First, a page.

by Patricia Del Rio. Original piece here.

(WFSB) – All week long, Eyewitness News has been talking about the growing bear population in Connecticut.

How many there are, where they hibernate, what they eat, how to avoid an encounter, and what to do if a bear gets too close to you.

In our final night of the series, we look at the debate on whether to have a bear hunting season. There are strong opinions on both sides.

It’s a question that’s been batted around in Connecticut for decades: whether to have a bear hunting season. Each side of the argument will tell you why they’re right.

“Myself, as a bear biologist, I love bears. I’ve dedicated my career to working with bears. I guarantee I love bears and care more about bears than the majority of the people in the state,” said Jason Hawley, Bear Biologist with the Department of Energy and Environmental Protection (DEEP). “But for me, I don’t focus on the individual right? It’s not about saving the individual bear. I love the population. I love the species and my job is to ensure that we have a healthy bear population in this state for my kids, my grandkids and great grandkids.”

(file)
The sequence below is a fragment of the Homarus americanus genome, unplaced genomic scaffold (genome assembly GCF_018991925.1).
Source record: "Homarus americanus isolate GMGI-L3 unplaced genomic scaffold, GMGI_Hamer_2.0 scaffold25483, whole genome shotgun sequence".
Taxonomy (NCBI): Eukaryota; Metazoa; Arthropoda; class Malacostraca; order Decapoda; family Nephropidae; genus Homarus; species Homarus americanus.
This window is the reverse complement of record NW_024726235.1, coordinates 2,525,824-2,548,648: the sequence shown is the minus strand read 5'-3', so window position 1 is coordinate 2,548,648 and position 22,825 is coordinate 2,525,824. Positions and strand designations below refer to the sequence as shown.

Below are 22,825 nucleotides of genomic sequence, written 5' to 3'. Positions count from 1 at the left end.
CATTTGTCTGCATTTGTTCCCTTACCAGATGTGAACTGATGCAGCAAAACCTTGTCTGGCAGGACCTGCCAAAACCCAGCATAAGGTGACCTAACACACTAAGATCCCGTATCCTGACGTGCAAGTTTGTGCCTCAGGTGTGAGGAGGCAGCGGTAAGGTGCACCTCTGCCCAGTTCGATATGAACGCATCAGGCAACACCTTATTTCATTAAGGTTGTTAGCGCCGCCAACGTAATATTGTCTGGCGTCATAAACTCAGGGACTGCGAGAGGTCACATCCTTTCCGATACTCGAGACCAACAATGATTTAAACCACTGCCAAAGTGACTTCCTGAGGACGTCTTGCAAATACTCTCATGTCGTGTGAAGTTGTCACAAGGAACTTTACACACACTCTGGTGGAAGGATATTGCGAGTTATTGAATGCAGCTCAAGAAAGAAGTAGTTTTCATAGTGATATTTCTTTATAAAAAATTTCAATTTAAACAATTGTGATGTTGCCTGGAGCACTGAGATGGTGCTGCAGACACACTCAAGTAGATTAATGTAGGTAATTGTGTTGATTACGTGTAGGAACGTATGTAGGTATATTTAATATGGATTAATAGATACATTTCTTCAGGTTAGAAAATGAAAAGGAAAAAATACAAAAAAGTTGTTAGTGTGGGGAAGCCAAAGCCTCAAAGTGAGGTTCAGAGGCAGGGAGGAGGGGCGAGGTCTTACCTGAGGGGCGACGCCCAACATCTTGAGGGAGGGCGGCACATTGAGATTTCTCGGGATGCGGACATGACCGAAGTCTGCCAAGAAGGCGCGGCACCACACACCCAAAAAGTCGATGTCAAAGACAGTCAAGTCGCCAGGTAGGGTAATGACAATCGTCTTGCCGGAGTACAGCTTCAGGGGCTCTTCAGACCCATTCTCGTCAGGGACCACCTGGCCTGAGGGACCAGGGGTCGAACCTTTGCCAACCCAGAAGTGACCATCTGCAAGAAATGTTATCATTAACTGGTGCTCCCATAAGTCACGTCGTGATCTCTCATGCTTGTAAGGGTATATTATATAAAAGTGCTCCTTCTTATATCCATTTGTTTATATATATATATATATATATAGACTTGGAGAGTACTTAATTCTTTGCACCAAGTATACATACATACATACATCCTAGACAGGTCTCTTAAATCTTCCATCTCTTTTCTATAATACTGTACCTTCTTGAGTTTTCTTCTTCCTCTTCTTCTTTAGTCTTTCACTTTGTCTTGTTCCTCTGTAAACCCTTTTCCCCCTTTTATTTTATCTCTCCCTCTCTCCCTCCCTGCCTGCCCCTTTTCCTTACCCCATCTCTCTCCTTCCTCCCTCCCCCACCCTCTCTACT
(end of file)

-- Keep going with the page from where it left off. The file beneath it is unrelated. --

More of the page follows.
Hawley said you can love bears but still understand that a seasonal hunt is necessary to protect the bear population and people.

Twenty years ago there were about 250 bears in Connecticut. Now there are about 1,300.


But animal rights advocates like Scott Smith with the group Friends of Animals sees things differently.

“DEEP says they want to kill a momma bear or allow hunters to kill a momma bear so that she can teach her cub to avoid humans, well. What you are going to get is a dead momma bear and two orphan cubs who don’t know how to live in the wild,” said Smith.